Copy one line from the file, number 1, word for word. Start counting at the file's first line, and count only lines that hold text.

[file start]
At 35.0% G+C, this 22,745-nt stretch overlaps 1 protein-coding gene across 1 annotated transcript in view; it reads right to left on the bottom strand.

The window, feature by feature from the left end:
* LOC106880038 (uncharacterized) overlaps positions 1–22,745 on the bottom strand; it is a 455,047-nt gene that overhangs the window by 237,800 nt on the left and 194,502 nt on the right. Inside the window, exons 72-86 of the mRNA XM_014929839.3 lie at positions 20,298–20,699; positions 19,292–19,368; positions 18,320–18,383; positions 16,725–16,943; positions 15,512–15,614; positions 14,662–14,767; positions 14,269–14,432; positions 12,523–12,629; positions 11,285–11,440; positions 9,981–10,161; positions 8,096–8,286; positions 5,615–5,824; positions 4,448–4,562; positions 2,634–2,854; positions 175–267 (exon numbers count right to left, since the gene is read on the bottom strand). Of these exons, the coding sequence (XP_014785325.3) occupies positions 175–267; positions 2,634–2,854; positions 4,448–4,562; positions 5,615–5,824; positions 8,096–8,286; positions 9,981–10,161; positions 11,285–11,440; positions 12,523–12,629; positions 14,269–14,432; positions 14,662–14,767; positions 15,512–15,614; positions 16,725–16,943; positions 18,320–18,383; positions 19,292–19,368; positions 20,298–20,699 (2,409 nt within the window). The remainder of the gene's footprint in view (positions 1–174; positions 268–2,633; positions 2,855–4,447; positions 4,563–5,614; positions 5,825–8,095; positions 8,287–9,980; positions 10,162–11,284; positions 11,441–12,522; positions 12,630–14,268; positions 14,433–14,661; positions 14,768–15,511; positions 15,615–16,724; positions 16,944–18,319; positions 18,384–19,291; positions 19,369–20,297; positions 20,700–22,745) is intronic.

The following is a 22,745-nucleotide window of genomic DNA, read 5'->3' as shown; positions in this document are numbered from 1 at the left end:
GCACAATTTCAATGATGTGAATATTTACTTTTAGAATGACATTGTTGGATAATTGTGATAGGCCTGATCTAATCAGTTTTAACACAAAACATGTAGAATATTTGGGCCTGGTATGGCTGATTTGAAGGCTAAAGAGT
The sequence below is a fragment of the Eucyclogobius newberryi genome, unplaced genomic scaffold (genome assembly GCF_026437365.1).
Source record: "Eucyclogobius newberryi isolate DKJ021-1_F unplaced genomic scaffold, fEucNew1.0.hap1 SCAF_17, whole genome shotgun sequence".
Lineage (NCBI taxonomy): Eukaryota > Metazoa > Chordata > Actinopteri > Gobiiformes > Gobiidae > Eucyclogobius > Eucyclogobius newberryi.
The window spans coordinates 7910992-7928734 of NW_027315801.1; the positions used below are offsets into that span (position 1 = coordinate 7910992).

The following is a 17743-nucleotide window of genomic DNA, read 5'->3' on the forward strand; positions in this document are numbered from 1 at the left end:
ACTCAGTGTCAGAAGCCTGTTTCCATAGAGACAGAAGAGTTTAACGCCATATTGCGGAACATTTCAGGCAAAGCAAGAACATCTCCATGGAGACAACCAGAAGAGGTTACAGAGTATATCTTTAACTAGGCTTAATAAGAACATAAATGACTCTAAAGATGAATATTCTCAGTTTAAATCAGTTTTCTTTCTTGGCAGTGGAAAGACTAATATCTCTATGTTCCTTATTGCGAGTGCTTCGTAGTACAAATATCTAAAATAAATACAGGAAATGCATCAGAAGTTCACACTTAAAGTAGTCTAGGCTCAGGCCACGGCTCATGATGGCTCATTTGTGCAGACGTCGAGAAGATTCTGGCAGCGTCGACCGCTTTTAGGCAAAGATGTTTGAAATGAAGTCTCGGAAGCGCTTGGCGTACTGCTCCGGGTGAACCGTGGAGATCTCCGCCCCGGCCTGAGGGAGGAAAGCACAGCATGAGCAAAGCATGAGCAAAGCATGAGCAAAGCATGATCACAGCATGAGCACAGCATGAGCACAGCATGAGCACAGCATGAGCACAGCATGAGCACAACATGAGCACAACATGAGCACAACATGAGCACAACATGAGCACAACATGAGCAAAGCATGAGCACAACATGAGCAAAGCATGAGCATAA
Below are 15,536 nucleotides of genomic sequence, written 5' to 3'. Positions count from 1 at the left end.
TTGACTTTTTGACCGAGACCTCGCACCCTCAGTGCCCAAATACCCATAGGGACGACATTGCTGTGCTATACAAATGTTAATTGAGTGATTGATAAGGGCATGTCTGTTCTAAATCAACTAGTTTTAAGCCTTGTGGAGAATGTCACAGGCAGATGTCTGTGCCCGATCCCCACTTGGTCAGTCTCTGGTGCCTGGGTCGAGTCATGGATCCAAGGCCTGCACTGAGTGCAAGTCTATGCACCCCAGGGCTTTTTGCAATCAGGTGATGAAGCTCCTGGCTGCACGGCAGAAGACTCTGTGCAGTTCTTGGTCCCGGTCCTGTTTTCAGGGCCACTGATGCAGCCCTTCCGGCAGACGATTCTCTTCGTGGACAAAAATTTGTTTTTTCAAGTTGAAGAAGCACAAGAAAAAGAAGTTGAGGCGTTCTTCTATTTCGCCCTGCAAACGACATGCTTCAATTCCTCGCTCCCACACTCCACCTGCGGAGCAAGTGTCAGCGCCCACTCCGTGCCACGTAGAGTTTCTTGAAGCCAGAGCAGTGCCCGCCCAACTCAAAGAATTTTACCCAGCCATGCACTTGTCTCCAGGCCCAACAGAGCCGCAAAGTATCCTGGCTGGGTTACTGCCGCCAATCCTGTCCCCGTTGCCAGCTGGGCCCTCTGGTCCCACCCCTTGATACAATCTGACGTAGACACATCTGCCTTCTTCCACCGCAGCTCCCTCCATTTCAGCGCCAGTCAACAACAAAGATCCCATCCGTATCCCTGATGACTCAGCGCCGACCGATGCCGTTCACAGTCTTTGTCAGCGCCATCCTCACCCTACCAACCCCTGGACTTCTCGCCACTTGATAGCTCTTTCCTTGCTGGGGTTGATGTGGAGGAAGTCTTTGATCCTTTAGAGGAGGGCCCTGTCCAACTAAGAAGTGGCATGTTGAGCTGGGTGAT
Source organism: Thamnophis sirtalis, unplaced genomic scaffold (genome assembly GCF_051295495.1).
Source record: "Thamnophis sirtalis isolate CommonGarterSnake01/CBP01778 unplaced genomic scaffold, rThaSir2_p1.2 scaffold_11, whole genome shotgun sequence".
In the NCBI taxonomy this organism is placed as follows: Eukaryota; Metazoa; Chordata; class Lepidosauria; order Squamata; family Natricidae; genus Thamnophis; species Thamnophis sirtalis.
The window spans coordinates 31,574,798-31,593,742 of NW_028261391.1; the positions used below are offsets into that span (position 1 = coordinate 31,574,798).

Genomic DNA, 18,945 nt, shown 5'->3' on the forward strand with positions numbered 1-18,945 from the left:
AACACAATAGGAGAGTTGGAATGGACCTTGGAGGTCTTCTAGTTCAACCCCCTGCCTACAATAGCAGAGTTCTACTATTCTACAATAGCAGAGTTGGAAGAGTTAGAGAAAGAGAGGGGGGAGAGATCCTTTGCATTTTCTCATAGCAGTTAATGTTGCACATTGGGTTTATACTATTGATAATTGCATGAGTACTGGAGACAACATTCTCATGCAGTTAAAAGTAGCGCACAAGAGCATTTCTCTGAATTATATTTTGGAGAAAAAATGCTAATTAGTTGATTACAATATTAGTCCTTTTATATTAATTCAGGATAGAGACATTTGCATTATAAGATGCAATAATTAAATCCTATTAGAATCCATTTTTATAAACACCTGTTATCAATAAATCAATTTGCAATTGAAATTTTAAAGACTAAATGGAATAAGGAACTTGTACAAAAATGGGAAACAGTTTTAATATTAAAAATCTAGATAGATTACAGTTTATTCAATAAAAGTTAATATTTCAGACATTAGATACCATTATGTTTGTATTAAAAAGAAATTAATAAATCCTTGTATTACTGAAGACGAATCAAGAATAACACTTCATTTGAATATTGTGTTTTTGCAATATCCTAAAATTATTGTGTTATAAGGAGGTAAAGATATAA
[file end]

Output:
At 35.0% G+C, this 22,745-nt stretch overlaps 1 protein-coding gene across 1 annotated transcript in view; it reads right to left on the bottom strand.